Lead: Leadership often comes from the most unlikely persons. In 1985 Wilma Mankiller became the first female chief of a major Indian tribe. Her leadership style and methods were quiet but very effective.

                Intro.: A Moment in Time with Dan Roberts.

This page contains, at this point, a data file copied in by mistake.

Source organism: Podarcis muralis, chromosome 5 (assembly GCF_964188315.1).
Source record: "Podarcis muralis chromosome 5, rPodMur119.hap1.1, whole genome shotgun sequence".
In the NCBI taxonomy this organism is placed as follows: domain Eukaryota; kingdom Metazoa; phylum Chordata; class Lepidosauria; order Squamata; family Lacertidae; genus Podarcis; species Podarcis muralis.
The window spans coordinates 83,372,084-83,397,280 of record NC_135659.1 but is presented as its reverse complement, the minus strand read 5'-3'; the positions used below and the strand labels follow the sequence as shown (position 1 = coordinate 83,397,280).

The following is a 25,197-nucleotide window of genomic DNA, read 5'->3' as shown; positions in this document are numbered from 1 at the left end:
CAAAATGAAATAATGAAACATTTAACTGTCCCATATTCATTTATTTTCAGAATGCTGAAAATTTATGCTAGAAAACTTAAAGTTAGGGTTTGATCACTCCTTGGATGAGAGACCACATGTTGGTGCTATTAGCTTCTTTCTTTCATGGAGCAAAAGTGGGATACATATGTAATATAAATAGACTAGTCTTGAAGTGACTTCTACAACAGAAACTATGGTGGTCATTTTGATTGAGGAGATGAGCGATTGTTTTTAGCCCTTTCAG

Content: Mankiller was one of eleven children born in Tahlequah, Oklahoma in 1945. She was named for a Cherokee ancestor, a high-ranking warrior of ancient lineage. Wilma grew up in rural, impoverished Mankiller Flats on land given to her paternal grandfather in 1907 when Oklahoma achieved statehood. In the mid-1950s drought and the attending failure of their farm forced the family to move to San Francisco as part of the Bureau of Indian Affairs Relocation Program. This program was established to help resettle poor rural Native Americans in an urban setting.

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